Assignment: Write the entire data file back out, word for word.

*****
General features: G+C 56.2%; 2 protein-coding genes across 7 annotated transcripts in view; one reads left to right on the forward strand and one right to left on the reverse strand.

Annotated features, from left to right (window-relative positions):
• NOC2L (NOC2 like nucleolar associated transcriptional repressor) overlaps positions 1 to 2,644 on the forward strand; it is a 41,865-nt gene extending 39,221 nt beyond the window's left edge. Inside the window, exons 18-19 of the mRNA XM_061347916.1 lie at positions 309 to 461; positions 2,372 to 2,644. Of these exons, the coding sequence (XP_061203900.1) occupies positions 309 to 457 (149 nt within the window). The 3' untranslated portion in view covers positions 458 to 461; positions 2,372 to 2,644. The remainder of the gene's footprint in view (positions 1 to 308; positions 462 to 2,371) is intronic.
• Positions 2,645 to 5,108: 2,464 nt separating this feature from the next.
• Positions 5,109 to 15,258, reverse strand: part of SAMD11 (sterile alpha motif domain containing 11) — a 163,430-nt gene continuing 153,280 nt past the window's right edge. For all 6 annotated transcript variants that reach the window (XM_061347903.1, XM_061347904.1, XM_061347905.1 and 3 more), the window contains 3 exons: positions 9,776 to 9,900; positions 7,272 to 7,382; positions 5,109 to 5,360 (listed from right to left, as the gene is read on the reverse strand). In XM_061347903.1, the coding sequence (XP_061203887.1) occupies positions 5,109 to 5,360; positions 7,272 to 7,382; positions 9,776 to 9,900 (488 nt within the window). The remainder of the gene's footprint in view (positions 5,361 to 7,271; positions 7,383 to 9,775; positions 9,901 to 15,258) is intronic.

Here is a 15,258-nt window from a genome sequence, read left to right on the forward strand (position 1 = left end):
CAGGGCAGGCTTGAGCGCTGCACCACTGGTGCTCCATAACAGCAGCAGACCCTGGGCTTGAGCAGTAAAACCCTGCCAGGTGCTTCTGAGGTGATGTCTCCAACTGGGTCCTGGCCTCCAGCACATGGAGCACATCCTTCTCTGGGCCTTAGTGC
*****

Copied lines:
General features: G+C 56.2%; 2 protein-coding genes across 7 annotated transcripts in view; one reads left to right on the forward strand and one right to left on the reverse strand.

Annotated features, from left to right (window-relative positions):
• NOC2L (NOC2 like nucleolar associated transcriptional repressor) overlaps positions 1 to 2,644 on the forward strand; it is a 41,865-nt gene extending 39,221 nt beyond the window's left edge. Inside the window, exons 18-19 of the mRNA XM_061347916.1 lie at positions 309 to 461; positions 2,372 to 2,644. Of these exons, the coding sequence (XP_061203900.1) occupies positions 309 to 457 (149 nt within the window). The 3' untranslated portion in view covers positions 458 to 461; positions 2,372 to 2,644. The remainder of the gene's footprint in view (positions 1 to 308; positions 462 to 2,371) is intronic.
• Positions 2,645 to 5,108: 2,464 nt separating this feature from the next.
• Positions 5,109 to 15,258, reverse strand: part of SAMD11 (sterile alpha motif domain containing 11) — a 163,430-nt gene continuing 153,280 nt past the window's right edge. For all 6 annotated transcript variants that reach the window (XM_061347903.1, XM_061347904.1, XM_061347905.1 and 3 more), the window contains 3 exons: positions 9,776 to 9,900; positions 7,272 to 7,382; positions 5,109 to 5,360 (listed from right to left, as the gene is read on the reverse strand). In XM_061347903.1, the coding sequence (XP_061203887.1) occupies positions 5,109 to 5,360; positions 7,272 to 7,382; positions 9,776 to 9,900 (488 nt within the window). The remainder of the gene's footprint in view (positions 5,361 to 7,271; positions 7,383 to 9,775; positions 9,901 to 15,258) is intronic.

Here is a 15,258-nt window from a genome sequence, read left to right on the forward strand (position 1 = left end):
CAGGGCAGGCTTGAGCGCTGCACCACTGGTGCTCCATAACAGCAGCAGACCCTGGGCTTGAGCAGTAAAACCCTGCCAGGTGCTTCTGAGGTGATGTCTCCAACTGGGTCCTGGCCTCCAGCACATGGAGCACATCCTTCTCTGGGCCTTAGTGC